The bodies to which this section applies are —
- any local education authority, and,
- the governing body of any community, foundation or voluntary school or any community or foundation special school.
“The test for intervention by him is one of unreasonableness rather than illegality,” Kennedy said.
“Manifestly a local education authority acts ‘unreasonably’ if it seeks to abandon the principle of free education and imposes charges for the education of children, in school hours. Manifestly, the Secretary of State has the power to intervene to prevent that if he wants to.
“Is it the case that Gove now considers schools and LEAs wholly free to decide when to charge parents for extra support?
“No amount of autonomy can override the absolute prohibition against charging contained in Section 451, or the principle of education, delivered free at the point of delivery, which underpins it. Nor can any such autonomy outweigh the duty of the Secretary of State to investigate when a complaint is made to him.”
Kennedy is deeply suspicious of Gove’s motivation for his inaction in Croydon. Local elections are coming up, after all, and an intervention in how Croydon runs its education services could be a massive embarrassment at this time for the Conservative-run council and for its Tory MPs, including Gavin Barwell, now a government whip but who was previously Parliamentary Private Secretary to… Michael Gove.
Kennedy is even more concerned by the possibility that Croydon is being used by Gove as the thin end of a education charges wedge. “The free-market ideals Gove preaches are a product of neo-liberal think tanks such as the Institute for Economic Affairs, the Taxpayers’ Alliance and the Adam Smith Institute. In their brave new world, we are all ‘consumers’. In that world all that is required is the provision of a ‘bog standard education’ to pre-teen consumers, and that to the extent any ‘extras’, such as remedial teaching, are provided are to be paid for by top-up fees levied on these consumers’ parents.”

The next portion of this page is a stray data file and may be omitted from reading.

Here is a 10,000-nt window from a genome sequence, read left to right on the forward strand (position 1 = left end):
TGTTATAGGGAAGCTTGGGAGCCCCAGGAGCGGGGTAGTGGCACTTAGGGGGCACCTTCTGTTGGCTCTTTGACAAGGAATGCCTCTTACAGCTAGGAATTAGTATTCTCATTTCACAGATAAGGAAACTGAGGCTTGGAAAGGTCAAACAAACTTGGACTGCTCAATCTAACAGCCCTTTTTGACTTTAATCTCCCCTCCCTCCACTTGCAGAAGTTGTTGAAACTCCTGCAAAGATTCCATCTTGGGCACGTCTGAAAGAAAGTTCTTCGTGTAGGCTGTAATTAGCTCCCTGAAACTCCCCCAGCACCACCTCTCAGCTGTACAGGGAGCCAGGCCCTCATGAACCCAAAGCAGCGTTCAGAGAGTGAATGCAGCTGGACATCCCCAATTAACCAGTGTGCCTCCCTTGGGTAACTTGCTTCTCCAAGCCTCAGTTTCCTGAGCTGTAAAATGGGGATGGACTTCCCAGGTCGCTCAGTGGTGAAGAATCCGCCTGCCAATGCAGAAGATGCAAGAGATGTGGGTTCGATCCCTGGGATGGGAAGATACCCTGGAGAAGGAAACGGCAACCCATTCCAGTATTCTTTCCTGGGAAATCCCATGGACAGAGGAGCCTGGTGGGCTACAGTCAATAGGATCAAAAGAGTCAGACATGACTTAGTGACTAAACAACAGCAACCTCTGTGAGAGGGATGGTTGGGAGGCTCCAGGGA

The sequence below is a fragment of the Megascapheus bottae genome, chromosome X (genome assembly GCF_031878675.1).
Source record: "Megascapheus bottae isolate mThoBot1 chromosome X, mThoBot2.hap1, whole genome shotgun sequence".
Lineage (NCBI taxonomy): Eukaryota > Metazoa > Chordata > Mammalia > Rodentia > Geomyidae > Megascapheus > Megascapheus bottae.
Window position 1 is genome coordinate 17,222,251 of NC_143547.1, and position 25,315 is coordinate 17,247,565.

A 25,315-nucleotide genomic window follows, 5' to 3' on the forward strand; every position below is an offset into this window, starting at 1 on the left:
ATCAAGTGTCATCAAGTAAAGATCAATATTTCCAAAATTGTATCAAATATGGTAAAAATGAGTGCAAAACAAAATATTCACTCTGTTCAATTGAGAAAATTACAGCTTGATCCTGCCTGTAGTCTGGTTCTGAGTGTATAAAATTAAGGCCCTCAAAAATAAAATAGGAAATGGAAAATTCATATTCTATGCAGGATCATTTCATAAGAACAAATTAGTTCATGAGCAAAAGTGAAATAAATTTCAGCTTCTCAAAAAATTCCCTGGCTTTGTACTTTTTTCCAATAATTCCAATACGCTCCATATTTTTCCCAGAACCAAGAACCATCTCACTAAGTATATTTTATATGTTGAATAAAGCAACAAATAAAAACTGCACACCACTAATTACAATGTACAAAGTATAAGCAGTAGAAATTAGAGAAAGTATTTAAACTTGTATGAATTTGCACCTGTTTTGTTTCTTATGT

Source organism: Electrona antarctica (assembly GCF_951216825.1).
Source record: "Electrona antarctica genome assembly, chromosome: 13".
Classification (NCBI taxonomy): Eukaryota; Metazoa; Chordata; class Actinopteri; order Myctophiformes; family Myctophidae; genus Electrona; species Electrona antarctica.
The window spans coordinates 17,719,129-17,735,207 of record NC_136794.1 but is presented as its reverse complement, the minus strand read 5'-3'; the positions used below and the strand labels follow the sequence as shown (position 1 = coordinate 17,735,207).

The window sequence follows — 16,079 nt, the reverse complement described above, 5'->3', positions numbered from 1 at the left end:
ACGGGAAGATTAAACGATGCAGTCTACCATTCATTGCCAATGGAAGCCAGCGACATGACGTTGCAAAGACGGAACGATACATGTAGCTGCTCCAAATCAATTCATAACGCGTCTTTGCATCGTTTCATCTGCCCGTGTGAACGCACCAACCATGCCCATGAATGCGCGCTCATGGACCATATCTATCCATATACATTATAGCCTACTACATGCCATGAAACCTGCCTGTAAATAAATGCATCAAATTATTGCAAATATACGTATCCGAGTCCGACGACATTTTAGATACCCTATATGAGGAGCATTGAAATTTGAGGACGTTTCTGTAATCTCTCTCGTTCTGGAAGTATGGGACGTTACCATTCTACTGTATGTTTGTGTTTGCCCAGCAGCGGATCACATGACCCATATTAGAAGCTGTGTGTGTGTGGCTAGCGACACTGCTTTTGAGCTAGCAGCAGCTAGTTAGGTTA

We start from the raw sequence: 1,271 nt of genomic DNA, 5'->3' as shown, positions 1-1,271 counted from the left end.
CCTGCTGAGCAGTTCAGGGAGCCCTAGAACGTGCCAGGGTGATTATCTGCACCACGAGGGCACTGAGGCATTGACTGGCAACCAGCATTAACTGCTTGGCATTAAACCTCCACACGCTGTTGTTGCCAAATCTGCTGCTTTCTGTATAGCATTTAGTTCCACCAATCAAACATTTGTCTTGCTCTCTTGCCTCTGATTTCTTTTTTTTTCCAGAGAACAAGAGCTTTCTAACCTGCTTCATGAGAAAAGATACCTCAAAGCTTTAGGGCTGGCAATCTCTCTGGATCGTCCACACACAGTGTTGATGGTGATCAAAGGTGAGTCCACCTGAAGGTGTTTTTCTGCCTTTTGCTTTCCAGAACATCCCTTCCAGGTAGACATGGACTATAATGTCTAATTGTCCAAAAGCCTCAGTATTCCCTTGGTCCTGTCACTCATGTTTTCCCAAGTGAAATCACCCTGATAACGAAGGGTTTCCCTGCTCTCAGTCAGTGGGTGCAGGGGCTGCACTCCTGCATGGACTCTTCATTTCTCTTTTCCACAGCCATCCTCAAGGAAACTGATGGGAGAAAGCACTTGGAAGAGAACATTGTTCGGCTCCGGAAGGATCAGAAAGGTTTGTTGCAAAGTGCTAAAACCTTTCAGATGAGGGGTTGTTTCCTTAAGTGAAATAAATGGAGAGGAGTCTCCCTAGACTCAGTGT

Kennedy, who has a child who has attended the remedial literacy centre but who has not been charged any fees by their school – at least so far – says that the charges are a massive and growing concern among many of the parents he has met at the centre, and that some have been forced to stop their children taking the lessons because they cannot afford to pay.
“Gove’s silence screams of his approval of Croydon’s charging policy,” Kennedy said.
“What we are witnessing is the creeping privatisation of the State education system, something which has never been approved by Parliament.”
Coming to Croydon
- Coulsdon East local election hustings, May 19
- St Giles’ primary school open morning, May 21
- David Lean Cinema: The Rocket, May 22
- Songs From The Ledge, Spread Eagle Theatre, May 23
- Greek Myths: stories and mask-making, May 27
- Howard Marks: Scholar, Smuggler, Prisoner, Scribe, May 29
- David Lean Cinema: Dallas Buyers Club, May 29
- Tales from Ancient Greece, Upper Norwood Library, May 29
- Upper Norwood Library Book Club, May 31
- Stitch Pitch quilting workshop, Upper Norwood Library, June 2
- Croydon Tech City “summit”, June 6
- An Improvised Murder, Spread Eagle Theatre, June 7
- Lakes Playground Action Group fun day, June 14
- Elm Tree Cottage garden open day, June 15
- Norwood Society Talk: The Concrete Church, June 19
- Classic Car Show at Purley Rotary Fields, June 22
- Crystal Palace Overground Festival, June 26-29
- Warnings to the Curious, Spread Eagle Theatre, June 27
- South Norwood Allotments open day, June 28
- Fragile, Spread Eagle Theatre, July 24-26
- Elm Tree Cottage garden open day, Aug 10
- Norwood Society Talk: War Memorials, Sep 18
- Norwood Society Talk: From Fire Station to Theatre, Oct 16
- Norwood Society Talk: Lambeth’s Archives, Nov 20